I’m imagining that I will no longer have to ask GitCoin APIs for data about what’s going on. I can read directly from the smart contracts – permissionlessly. That’s the true import of decentralization – the ability analyze a system with no dependency on even the developers of the system.

Along those lines, please lean into it:

People on the outside (i.e. not the GitCoin developers) need the addresses of the core smart contracts. That’s all we need, we can get the rest of the data from the smart contracts.

But this seems to be the one thing that many projects neglect to provide.

Publish the addresses (perhaps even on the interface) of the core smart contracts. Make them very obvious. Purposefully give people the ability to snoop.


Thanks for this great overview Connor & team!

Very happy to see the biggest focus will be on OSS, bringing us back to our roots. :muscle:

A quick question while reading through this:

I think this is a great idea, but will probably trigger most of the questions, as a lot of projects will want to be a part of these bundles, do we already have any more information to share on how this will practically work? How many projects do you envision per bundle? And how can we avoid discussions within bundles about funding splits?

Once again thank you for the deep transparency towards the community in making these tough decisions.

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@M0nkeyFl0wer can add more context on the bundles for you! I believe the plan would be to include grants not already in the round (individually) to join a bundle - as a way to include more projects, but keep the total number of grants lower


Hey hey, good question!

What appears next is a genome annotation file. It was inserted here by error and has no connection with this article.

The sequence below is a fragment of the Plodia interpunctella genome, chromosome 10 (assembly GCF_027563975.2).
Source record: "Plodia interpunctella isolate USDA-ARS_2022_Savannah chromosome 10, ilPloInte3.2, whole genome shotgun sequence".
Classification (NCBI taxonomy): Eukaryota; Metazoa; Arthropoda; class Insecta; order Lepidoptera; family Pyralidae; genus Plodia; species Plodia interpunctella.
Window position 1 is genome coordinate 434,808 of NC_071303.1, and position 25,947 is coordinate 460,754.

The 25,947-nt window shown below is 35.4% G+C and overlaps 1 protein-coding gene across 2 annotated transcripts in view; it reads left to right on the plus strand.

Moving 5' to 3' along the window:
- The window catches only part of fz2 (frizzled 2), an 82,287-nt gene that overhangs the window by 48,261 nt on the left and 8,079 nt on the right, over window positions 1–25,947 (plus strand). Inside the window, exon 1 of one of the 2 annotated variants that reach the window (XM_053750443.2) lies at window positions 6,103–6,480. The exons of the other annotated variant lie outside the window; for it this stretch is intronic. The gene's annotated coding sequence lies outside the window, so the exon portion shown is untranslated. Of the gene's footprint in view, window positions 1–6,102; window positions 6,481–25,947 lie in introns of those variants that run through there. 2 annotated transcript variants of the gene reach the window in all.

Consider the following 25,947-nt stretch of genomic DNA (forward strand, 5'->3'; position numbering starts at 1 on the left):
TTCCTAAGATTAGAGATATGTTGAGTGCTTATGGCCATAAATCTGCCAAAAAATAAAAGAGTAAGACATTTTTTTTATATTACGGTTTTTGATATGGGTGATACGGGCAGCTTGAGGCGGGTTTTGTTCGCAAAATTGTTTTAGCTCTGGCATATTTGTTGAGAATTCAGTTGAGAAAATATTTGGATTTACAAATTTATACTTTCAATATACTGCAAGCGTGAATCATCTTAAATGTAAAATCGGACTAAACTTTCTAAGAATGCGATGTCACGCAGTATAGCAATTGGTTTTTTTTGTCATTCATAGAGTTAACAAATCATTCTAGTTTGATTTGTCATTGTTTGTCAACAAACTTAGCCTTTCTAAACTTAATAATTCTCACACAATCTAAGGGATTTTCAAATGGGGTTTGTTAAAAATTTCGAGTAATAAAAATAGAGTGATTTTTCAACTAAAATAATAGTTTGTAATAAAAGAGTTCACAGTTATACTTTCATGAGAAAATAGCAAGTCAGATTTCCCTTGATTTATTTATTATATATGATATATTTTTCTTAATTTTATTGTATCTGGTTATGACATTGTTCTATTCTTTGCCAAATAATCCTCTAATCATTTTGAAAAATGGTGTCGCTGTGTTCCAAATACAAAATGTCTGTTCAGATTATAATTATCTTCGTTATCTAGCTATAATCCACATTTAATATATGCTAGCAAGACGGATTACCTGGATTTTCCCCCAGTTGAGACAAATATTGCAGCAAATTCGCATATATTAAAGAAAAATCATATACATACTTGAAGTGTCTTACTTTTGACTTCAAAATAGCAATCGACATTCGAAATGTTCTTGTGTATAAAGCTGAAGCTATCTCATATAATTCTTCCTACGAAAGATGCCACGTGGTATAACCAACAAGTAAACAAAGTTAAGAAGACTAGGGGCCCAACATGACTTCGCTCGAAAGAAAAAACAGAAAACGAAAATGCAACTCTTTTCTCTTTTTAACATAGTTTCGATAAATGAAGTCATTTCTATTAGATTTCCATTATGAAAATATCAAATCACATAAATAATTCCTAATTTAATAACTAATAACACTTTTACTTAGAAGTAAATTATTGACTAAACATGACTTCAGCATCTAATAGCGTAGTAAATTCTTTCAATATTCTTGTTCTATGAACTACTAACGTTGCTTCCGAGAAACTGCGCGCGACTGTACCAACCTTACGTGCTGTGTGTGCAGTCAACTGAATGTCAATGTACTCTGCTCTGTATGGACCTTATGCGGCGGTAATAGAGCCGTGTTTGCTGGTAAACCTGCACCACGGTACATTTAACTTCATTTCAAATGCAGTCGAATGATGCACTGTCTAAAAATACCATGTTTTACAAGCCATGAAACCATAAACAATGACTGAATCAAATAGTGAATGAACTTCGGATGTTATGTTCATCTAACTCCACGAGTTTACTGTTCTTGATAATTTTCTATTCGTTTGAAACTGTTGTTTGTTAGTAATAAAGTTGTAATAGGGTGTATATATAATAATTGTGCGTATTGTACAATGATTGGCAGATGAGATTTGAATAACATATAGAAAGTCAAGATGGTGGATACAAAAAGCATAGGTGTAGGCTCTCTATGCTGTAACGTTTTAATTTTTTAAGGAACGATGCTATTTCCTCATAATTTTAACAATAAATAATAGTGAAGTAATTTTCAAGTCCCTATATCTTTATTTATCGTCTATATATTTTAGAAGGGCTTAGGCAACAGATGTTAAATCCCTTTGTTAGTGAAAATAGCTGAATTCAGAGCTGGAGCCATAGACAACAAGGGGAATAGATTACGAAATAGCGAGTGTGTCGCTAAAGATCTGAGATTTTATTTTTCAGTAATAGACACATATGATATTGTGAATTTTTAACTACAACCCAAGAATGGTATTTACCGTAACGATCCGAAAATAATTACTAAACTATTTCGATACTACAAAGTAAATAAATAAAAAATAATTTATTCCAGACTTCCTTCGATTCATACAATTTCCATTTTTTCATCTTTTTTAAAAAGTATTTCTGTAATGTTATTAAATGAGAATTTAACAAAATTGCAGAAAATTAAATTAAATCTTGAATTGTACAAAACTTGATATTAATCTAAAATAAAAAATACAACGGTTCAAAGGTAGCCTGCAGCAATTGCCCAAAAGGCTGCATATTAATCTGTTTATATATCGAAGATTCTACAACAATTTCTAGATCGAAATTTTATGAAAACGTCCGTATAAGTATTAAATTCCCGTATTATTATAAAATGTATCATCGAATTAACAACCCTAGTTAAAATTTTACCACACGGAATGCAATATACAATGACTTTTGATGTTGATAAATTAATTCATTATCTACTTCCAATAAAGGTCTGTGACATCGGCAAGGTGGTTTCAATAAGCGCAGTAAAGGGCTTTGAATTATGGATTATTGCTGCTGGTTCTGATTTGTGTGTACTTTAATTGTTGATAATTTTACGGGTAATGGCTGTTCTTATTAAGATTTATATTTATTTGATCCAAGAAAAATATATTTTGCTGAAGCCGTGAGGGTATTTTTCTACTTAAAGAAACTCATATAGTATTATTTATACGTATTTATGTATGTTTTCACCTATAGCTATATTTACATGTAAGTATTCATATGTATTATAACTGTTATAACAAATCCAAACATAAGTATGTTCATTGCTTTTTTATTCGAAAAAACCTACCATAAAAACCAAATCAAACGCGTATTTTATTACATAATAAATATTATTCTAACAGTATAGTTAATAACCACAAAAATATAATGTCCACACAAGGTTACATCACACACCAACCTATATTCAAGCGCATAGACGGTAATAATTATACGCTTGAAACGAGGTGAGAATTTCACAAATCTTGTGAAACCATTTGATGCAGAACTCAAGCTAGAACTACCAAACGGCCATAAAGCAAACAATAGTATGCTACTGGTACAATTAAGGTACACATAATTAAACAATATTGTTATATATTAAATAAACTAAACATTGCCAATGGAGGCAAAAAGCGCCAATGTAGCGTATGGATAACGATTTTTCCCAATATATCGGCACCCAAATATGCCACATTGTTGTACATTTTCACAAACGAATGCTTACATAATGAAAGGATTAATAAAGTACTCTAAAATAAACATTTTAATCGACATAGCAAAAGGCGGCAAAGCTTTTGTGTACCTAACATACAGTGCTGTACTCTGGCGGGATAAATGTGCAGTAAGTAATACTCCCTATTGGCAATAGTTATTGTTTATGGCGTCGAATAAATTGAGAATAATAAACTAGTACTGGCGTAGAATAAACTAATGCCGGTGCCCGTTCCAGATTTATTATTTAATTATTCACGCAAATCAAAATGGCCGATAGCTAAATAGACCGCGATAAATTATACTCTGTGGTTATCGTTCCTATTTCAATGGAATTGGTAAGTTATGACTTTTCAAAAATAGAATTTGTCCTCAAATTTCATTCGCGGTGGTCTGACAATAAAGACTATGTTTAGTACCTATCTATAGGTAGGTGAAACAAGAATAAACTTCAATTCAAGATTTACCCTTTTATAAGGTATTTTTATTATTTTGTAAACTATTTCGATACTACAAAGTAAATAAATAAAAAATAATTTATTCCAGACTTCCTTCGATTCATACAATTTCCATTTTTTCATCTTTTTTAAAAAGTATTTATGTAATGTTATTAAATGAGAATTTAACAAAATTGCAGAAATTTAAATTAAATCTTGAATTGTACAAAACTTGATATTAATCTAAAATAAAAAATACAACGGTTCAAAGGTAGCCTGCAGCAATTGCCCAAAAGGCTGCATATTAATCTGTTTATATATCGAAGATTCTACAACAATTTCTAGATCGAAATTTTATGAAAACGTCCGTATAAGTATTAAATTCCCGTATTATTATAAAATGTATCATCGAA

So we will be inviting projects to be part of these bundles and the funding will be split evenly with all participants. We are building on top of the collections that have been created in past round to highlight different climate solutions use cases enabled by blockchain technology as well as breaking projects down by under represented geographic areas (the global south, the african continent and Latin America).

In terms of how these will be administered there will be a multi-sig set up for each bundle in advance of the round getting underway. We will be sending out invites for deeper discussions with each of the groups of potential grantees in each bundle.

Our hope is this will provide a way for the vast majority of past grantees in this rapidly growing community to have some skin in the game for the alpha round and in the process keep them engaged and playing a role in helping to shape the future of the protocol and our grants program.


This is great, @connor - love the data-driven approach and think the inclusion criteria are very reasonable. This Alpha round sounds super intentional & clear overall.